Correction: The Enterprise's warp engines hadn't been tested yet, in TOS malfunctioning warp engines caused all kinds of strange space time effects, and did in this film. What would have happened if the wormhole had appeared next to Earth?

Corrected entry: When the Enterprise first encounters V'ger, Spock determines that they cannot communicate because V'ger is transmitting at a frequency and speed that is too advanced for Enterprise to interpret. At the end of the movie, when they finally encounter V'ger itself, they determine that it cannot communicate with Earth because it is using 300 year old technology and no one on Earth can receive the signal. Which is it?

wizard_of_gore Premium member

Correction: Both. V'ger has been upgraded and has evolved. When they first encounter it, it's communicating with its advanced technology. At the end, it's trying to communicate with "the creator" and so is using its original language.

It still doesn't make sense. V'Ger does not know who the creator is, so why would it attempt to communicate with the creator using only it's original signal type?

wizard_of_gore Premium member

V'Ger's original programming was quite specific: collect all data possible and return that information to its creator. Neither V'Ger nor the living machines knew who the creator WAS, and didn't know where the creator would be in the galaxy, but did know what the creator's planet would look like, thanks to the plaque with V'Ger's true name on it. That plaque had the continents of Earth visible, so it wouldn't be a stretch to have the added hardware from the living machines scan for that particular configuration of continents to aid V'Ger in finding the creator's home planet. The signal the Enterprise received from V'Ger earlier in the film is because V'Ger did not know who its creator was and thought the Enterprise was a living being, just like it. The radio signal V'Ger transmitted once it entered Earth orbit is because of V'Ger's 20th Century programming compelling it to do so. Remember, the living machines did not alter V'Ger's programming. They simply made it possible for V'Ger to complete its mission. V'Ger achieving sentience was an unintended side effect.

Corrected entry: V'Ger considers humanoids controlling the Enterprise as an infection, unnecessary like a virus. On the other hand Spock finds out that V'Ger has travelled the whole universe searching for answers. Why doesn't V'Ger know that biological units are building and commanding spaceships? V'Ger must have already met Breen, Hirogen, and thousand other biological astronauts.


Correction: V'Ger does know this, but still considers humans (or carbon units) to be inferior, even to the technology that they created. As far as other species, we do not know what V'Ger did to them.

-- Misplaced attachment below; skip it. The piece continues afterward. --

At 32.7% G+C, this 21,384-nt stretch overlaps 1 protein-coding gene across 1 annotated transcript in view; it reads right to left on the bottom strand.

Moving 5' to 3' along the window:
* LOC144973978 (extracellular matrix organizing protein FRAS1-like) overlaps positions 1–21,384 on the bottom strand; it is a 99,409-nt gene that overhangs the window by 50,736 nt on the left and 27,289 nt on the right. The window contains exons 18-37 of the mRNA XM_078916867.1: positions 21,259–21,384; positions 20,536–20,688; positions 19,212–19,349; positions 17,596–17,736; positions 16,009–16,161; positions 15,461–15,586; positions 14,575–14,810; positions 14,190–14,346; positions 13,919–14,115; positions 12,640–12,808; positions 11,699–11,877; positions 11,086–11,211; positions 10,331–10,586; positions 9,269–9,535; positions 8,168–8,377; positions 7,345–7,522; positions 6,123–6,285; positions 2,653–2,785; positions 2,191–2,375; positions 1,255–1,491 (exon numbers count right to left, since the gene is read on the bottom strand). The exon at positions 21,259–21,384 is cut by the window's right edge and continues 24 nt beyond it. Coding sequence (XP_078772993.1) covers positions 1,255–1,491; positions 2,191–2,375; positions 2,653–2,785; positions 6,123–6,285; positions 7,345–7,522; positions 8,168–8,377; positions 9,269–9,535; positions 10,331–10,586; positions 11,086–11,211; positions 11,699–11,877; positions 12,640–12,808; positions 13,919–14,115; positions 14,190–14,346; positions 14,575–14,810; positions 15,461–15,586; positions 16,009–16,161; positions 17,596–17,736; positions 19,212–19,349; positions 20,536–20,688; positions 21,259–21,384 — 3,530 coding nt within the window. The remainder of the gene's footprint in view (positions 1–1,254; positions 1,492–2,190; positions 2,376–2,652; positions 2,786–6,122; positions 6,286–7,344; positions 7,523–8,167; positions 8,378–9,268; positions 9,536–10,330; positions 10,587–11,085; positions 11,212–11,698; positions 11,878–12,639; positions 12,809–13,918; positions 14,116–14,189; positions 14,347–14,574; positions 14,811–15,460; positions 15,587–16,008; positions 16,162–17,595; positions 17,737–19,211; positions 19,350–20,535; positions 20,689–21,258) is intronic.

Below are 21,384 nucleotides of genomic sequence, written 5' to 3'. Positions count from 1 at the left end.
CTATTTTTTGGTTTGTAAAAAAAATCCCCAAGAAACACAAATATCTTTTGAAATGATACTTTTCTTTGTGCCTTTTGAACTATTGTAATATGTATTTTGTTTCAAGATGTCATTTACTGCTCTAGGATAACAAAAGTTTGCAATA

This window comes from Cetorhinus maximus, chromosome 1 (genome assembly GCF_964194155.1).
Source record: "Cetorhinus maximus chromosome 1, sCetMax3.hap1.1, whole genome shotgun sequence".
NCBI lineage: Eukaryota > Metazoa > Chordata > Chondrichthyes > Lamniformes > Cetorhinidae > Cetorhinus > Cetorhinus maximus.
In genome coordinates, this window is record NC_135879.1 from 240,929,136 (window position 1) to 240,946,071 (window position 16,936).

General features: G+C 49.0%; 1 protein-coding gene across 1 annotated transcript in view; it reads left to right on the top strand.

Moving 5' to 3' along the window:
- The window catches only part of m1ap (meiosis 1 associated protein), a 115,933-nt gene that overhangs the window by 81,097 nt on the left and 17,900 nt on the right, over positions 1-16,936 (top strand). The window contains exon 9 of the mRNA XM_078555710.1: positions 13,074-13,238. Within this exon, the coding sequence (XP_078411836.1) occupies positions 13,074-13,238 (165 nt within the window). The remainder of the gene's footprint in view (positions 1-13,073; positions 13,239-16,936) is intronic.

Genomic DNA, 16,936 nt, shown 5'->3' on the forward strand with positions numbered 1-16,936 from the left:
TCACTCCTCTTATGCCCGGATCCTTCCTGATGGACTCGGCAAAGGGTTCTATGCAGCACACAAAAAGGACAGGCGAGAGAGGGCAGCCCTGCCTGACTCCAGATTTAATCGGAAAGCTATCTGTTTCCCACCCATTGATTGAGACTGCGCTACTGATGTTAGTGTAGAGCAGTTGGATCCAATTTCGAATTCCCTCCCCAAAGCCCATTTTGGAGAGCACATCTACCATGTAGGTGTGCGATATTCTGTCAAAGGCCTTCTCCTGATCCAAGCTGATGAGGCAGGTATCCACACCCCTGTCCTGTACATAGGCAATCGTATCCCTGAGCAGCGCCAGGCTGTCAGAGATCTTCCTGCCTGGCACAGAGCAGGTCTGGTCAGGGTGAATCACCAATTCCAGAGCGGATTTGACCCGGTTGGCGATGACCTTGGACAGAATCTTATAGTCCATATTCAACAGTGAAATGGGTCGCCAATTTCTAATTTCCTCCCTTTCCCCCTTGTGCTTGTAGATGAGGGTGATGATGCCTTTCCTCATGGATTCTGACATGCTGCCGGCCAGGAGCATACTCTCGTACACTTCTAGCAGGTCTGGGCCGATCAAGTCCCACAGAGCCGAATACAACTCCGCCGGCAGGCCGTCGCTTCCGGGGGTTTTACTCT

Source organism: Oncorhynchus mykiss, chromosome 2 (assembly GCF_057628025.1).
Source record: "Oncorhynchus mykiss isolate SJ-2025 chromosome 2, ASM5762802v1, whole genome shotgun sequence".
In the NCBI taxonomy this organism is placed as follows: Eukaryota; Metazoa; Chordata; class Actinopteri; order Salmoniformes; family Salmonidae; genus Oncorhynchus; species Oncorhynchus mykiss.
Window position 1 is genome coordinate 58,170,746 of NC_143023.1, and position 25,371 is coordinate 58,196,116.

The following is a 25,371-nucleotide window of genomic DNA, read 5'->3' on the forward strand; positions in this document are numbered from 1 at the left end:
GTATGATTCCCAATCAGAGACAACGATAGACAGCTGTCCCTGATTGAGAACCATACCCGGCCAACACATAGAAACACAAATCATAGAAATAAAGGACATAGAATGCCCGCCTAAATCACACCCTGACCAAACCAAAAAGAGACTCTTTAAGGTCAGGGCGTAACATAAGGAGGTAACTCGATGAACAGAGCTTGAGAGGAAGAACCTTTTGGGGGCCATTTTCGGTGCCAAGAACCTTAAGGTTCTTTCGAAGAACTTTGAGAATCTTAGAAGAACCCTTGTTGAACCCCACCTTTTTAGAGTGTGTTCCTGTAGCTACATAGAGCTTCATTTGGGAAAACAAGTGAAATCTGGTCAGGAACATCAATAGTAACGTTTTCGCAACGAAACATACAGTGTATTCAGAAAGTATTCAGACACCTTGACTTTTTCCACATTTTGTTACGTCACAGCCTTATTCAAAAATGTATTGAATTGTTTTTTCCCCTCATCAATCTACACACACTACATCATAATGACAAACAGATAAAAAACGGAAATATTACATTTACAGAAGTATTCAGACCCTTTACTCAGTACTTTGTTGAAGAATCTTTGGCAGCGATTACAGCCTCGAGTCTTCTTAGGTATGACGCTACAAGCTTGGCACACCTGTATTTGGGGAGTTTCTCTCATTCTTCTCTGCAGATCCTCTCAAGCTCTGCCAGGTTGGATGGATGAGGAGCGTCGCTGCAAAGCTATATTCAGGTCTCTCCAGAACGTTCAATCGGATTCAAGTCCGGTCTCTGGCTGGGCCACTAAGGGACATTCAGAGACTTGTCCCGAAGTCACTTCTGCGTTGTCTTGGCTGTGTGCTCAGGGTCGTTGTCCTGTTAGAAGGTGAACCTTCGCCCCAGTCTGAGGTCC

wizard_of_gore Premium member

If a virus told you that humans were created by viruses and in fact are controlled by them, you would find it hard to believe, too.

TonyPH Premium member

Ilia as the drone of V'Ger is asking what for the humans are needed on the enterprise. V'Ger doesn't seem to know the concept of biological units in space ships or has never wondered before even it must've seen this scenario many thousand times in every quadrant of the galaxy. OK V'Ger is a "child", but even the dumbest child could connect the lines I guess.


Corrected entry: While Spock is travelling through Vger, encountering the holographic images, he passes under two curious ones - Darth Vader and Miss Piggy.

Correction: While somewhat difficult to notice on a small screen, a large screen viewing of the shots reveals them to be portions of the Epsilon IX space station. It's merely a coincidence that they look like Miss Piggy and Darth Vader.

Corrected entry: How do they have an external view of the three Klingon ships that were vaporized? Even if the ships had the ability to transmit external visuals, after the last ship was destroyed, how are they able to see images of empty space where the ships had been? The same thing happens when the Epsilon station is destroyed. Where is the external camera?


Correction: While not mentioned in this film, as it predates TNG by a decade, the major powers of the galaxy all use subspace relays to enhance their communications networks. These relays would logically have sensors installed that allow the relay to monitor both its status as well as its surroundings and transmit that information continuously. One of those sensors for monitoring the relay's surroundings is a camera. Epsilon IX intercepted the transmissions from a Klingon relay, which is how it not only picked up the Klingon status report but also saw V'Ger following the destruction of the Klingons. The Enterprise switched to a relay near Epsilon IX to view the space station's destruction as well as seeing V'Ger afterward.

Corrected entry: When Spock arrives in his little long-range shuttle, he is greeted at the airlock by Mister Chekov who is noticeably pleased to see his old comrade. Spock then leaves before and without Chekov. He heads to the bridge and arrives there alone while everyone is pleasantly surprised to see him. Kirk then turns and gives an order to Chekov. Chekov? When did he get there? There is no sound of a turbolift opening after Spock's and he didn't arrive with him. Even if Spock did dilly dally around before going to the bridge, allowing Chekov to get there first (which is extremely unlikely as he had no luggage to drop off at his quarters), did Chekov decide not to tell everyone Spock was here? Or did he tell them and they are just faking their surprise?